Portsmouth hit by £113k bill to seize hundreds of illegally-parked vehicles

SELFISH motorists flouting parking rules are costing the taxpayer more than �113,000 a year, figures obtained by The News have revealed.
SELFISH motorists flouting parking rules are costing the taxpayer more than �113,000 a year, figures obtained by The News have revealed.
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SELFISH motorists flouting parking rules are costing the taxpayer more than £113,000 a year, figures obtained by The News have revealed.

During the past 12 months, Portsmouth City Council’s parking enforcement team have seized 336 vehicles from across the island. In more than one in 10 of these incidents, the owners had already racked up hefty parking fines.

On one occasion, a driver had a staggering 61 outstanding penalty charge notices – worth an eye-watering £4,270.

Another driver snagged by the city council’s team had racked up 56 tickets, while four other offenders had 43, 34, 30 and 29 tickets linked to their vehicles.

In total, the value of all the parking tickets not paid to Portsmouth hit £73,610 – cash which could be have been pumped back into city services.

But this is just some of the total toll, with officials estimating it cost the taxpayer more than £40,000 to have all 336 vehicles seized.

Portsmouth council leader Donna Jones was shocked by the figures.

‘The £40,000 we have spent, as a council, on seizing cars could have been used to fund adult social care and those residents in most need,’ said the Tory.

‘Instead it’s being used to seize the cars of inconsiderate and selfish people who consistently flout parking rules. It’s unacceptable.’

The council chief has pledged robust action to clamp down on offenders and said those who continue to break the rules will face harsh penalties – which included being hauled in front of a court and ordered to pay fines.

‘The council will take firm action in the most extreme cases and seize the cars of those who consistently do not pay their parking tickets,’ she added.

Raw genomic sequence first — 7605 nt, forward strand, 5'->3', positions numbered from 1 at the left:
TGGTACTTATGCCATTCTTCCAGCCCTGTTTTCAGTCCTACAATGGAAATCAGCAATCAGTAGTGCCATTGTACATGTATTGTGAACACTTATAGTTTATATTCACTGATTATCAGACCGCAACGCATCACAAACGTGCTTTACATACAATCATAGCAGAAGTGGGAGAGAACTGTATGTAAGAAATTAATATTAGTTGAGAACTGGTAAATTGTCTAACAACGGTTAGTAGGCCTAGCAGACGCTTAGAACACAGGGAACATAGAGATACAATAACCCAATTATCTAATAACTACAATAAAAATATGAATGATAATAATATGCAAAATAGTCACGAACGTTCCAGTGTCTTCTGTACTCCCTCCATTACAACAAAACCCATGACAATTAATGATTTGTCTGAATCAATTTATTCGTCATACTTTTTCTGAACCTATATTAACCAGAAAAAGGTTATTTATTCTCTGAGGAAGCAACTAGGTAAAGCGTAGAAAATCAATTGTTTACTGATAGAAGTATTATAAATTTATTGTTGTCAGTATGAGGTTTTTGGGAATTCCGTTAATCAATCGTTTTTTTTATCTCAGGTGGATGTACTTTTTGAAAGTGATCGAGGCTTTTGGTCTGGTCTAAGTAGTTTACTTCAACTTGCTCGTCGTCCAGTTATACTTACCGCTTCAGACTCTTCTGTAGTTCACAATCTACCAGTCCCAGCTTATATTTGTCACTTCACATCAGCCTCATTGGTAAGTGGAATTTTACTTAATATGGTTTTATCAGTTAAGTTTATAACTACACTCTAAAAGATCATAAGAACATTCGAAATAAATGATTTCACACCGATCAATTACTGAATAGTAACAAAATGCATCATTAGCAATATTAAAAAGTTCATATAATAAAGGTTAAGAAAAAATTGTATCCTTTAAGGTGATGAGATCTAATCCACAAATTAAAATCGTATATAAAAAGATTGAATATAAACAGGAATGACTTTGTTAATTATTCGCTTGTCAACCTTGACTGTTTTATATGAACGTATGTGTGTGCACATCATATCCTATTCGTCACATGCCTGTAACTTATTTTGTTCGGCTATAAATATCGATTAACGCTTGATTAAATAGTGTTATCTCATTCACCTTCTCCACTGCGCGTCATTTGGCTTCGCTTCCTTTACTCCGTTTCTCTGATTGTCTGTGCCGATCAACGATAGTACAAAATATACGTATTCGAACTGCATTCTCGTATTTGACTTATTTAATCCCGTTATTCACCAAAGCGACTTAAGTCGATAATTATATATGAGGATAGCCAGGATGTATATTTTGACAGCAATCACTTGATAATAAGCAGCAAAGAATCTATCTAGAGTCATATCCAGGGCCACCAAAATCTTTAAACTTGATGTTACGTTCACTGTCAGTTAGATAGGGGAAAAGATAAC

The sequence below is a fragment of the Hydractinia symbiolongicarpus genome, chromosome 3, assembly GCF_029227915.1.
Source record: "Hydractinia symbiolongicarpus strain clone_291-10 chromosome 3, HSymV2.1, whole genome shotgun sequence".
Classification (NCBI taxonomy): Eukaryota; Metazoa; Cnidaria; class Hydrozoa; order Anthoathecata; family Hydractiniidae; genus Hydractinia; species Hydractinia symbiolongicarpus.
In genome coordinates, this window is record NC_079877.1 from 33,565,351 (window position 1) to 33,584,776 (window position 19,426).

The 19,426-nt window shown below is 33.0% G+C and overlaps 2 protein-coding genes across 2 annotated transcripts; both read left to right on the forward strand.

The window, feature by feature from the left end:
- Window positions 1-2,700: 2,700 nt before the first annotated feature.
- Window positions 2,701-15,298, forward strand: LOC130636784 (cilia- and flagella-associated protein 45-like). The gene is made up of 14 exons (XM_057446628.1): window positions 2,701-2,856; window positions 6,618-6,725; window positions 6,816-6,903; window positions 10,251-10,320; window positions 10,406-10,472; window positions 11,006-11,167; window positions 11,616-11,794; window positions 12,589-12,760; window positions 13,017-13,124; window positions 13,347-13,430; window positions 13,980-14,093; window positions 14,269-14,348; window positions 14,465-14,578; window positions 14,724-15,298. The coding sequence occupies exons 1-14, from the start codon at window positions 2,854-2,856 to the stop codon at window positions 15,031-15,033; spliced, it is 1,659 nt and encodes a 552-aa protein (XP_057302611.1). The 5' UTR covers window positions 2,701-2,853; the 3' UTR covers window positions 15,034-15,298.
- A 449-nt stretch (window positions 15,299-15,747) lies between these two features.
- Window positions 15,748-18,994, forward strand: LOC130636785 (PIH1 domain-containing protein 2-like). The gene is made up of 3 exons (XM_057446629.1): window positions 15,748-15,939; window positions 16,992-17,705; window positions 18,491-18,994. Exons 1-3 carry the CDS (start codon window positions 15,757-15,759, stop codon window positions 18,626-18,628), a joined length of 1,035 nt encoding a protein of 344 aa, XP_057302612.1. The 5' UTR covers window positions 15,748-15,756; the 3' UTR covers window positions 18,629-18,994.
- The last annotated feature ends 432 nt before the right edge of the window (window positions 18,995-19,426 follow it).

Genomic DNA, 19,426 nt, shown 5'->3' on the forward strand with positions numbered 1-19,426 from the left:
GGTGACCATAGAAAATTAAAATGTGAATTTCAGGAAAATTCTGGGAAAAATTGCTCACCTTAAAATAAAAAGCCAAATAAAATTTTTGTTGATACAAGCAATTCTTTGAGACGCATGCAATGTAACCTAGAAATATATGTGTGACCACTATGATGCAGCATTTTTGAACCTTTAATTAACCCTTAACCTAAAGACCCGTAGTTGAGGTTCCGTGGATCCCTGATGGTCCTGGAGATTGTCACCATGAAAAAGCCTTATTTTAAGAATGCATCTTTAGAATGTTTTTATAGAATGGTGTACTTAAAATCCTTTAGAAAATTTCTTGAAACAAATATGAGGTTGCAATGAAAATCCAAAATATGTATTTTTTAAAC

Figures, obtained through a Freedom of Information request also pinpointed the most severe hotspots across the Portsmouth area for car seizures.

The worst road in the city between 2017/18 was Shore Avenue, in Milton, which had seven vehicles impounded.

Second on the list was Northern Parade, North End, which had six vehicles seized in the year.

Close behind were Southampton Road, in Paulsgrove, and Burnaby Road, in Portsea, which had five vehicles taken, while Ferry Road, Eastney, Collingwood Road, Southsea, Knox Road, Stamshaw, had four each.

The council’s parking team manager, Kevin McKee, said: ‘Motorists who have multiple parking tickets outstanding, past the point at which they can appeal, risk having their vehicle removed. When they come to reclaim their vehicle, they have to pay a £105 removal fee and any storage charges – £12 a day – along with the most recent penalty. Most people pay all the fines before the vehicle is released to avoid further action. If a vehicle isn’t collected, we sell or scrap it, and any debt can be pursued through bailiffs.’

Cllr Jones said Portsmouth had a finite number of parking spaces and said the council was working on a city-wide parking review to revamp the island’s ‘on-street facilities which she said was ‘at capacity’.

The News understands as part of this review, a digital system could be introduced into the residents’ parking scheme, replacing paper discs.

It would be similar to the car tax revamp which saw the government scrap old paper tax discs for online renewals.

It’s hoped the new system would reduce the overall costs to the council.

However, city Lib Dem chief Gerald Vernon-Jackson has his reservations about the proposals. The former council boss said the scheme would mean residents would be ‘unable’ to police their own streets and alert the council to vehicles that shouldn’t be parked in them.

He said: ‘If someone walks past a car on their way home now they can see if that vehicle has a permit to park there or not. We do need to keep sometimes to low-tech issues but ones that work for more residents.’